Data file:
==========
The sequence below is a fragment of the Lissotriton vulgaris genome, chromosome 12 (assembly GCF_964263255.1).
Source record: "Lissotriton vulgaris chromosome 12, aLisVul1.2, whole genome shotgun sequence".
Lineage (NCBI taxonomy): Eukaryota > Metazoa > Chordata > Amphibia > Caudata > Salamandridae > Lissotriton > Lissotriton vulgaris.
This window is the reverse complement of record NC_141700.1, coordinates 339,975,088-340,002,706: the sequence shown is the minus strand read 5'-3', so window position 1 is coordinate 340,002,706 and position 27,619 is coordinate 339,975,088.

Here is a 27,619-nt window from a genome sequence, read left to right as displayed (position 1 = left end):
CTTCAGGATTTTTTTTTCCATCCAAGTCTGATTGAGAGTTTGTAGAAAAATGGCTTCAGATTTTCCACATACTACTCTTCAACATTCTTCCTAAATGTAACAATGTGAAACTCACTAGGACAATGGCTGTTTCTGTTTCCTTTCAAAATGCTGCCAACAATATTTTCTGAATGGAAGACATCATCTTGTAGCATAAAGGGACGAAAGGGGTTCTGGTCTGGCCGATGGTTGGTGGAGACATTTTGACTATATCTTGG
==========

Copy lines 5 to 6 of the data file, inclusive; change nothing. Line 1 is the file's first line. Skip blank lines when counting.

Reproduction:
Here is a 27,619-nt window from a genome sequence, read left to right as displayed (position 1 = left end):
CTTCAGGATTTTTTTTTCCATCCAAGTCTGATTGAGAGTTTGTAGAAAAATGGCTTCAGATTTTCCACATACTACTCTTCAACATTCTTCCTAAATGTAACAATGTGAAACTCACTAGGACAATGGCTGTTTCTGTTTCCTTTCAAAATGCTGCCAACAATATTTTCTGAATGGAAGACATCATCTTGTAGCATAAAGGGACGAAAGGGGTTCTGGTCTGGCCGATGGTTGGTGGAGACATTTTGACTATATCTTGG